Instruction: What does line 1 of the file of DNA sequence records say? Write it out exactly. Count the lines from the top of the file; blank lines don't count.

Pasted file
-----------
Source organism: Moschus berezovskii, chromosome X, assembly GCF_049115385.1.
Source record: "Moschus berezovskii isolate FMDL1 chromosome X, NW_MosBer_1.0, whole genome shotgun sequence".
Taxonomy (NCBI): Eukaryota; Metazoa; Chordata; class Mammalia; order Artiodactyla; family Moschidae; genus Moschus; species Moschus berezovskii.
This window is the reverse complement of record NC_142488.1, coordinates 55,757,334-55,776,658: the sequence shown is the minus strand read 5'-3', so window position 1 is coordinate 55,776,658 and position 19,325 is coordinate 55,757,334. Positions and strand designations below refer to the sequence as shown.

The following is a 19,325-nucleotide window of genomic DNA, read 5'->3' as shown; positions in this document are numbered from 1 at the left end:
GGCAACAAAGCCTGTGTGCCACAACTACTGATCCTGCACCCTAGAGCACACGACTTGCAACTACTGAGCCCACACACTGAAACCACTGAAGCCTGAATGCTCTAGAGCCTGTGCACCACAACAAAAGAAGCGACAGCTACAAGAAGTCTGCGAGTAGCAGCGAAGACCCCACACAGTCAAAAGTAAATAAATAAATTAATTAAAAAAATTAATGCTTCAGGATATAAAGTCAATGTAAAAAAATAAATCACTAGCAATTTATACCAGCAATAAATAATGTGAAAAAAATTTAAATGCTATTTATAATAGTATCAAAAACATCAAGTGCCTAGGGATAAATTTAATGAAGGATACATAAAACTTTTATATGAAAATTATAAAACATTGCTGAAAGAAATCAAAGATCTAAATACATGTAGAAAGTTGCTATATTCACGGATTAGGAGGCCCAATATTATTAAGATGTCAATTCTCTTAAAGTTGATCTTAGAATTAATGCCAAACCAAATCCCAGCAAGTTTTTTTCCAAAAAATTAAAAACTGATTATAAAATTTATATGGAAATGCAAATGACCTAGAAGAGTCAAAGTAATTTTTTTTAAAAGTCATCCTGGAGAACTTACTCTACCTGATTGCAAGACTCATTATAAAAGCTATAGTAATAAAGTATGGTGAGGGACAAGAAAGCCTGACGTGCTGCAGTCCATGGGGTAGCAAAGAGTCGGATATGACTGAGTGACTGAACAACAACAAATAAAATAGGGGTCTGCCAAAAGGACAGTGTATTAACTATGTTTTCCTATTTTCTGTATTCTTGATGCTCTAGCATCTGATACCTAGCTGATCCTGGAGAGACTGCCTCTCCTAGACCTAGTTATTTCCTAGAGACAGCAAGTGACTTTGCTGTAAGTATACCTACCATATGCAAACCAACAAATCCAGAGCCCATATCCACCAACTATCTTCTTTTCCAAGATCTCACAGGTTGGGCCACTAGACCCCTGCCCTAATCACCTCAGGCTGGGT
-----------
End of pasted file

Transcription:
Source organism: Moschus berezovskii, chromosome X, assembly GCF_049115385.1.